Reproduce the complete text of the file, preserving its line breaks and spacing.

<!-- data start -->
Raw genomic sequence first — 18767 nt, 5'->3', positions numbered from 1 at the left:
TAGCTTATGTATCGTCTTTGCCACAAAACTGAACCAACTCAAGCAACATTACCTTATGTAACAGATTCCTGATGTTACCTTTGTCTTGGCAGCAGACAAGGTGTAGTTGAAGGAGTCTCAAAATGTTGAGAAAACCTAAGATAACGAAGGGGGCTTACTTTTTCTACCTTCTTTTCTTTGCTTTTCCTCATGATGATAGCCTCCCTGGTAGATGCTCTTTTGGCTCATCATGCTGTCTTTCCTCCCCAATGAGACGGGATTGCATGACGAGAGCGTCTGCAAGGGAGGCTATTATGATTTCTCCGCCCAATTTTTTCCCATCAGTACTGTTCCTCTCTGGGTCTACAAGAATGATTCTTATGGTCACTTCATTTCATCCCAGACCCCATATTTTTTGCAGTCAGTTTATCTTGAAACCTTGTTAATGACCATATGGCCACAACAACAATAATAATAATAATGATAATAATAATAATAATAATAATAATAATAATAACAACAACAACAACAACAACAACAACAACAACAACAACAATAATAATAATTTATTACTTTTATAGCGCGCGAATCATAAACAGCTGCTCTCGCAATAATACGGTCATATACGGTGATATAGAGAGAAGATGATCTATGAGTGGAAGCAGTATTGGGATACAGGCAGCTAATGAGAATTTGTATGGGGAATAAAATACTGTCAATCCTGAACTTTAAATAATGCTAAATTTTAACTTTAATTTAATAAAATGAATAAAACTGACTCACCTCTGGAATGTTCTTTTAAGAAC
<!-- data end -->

Raw genomic sequence first — 18767 nt, 5'->3', positions numbered from 1 at the left:
TAGCTTATGTATCGTCTTTGCCACAAAACTGAACCAACTCAAGCAACATTACCTTATGTAACAGATTCCTGATGTTACCTTTGTCTTGGCAGCAGACAAGGTGTAGTTGAAGGAGTCTCAAAATGTTGAGAAAACCTAAGATAACGAAGGGGGCTTACTTTTTCTACCTTCTTTTCTTTGCTTTTCCTCATGATGATAGCCTCCCTGGTAGATGCTCTTTTGGCTCATCATGCTGTCTTTCCTCCCCAATGAGACGGGATTGCATGACGAGAGCGTCTGCAAGGGAGGCTATTATGATTTCTCCGCCCAATTTTTTCCCATCAGTACTGTTCCTCTCTGGGTCTACAAGAATGATTCTTATGGTCACTTCATTTCATCCCAGACCCCATATTTTTTGCAGTCAGTTTATCTTGAAACCTTGTTAATGACCATATGGCCACAACAACAATAATAATAATAATGATAATAATAATAATAATAATAATAATAATAATAACAACAACAACAACAACAACAACAACAACAACAACAACAATAATAATAATTTATTACTTTTATAGCGCGCGAATCATAAACAGCTGCTCTCGCAATAATACGGTCATATACGGTGATATAGAGAGAAGATGATCTATGAGTGGAAGCAGTATTGGGATACAGGCAGCTAATGAGAATTTGTATGGGGAATAAAATACTGTCAATCCTGAACTTTAAATAATGCTAAATTTTAACTTTAATTTAATAAAATGAATAAAACTGACTCACCTCTGGAATGTTCTTTTAAGAAC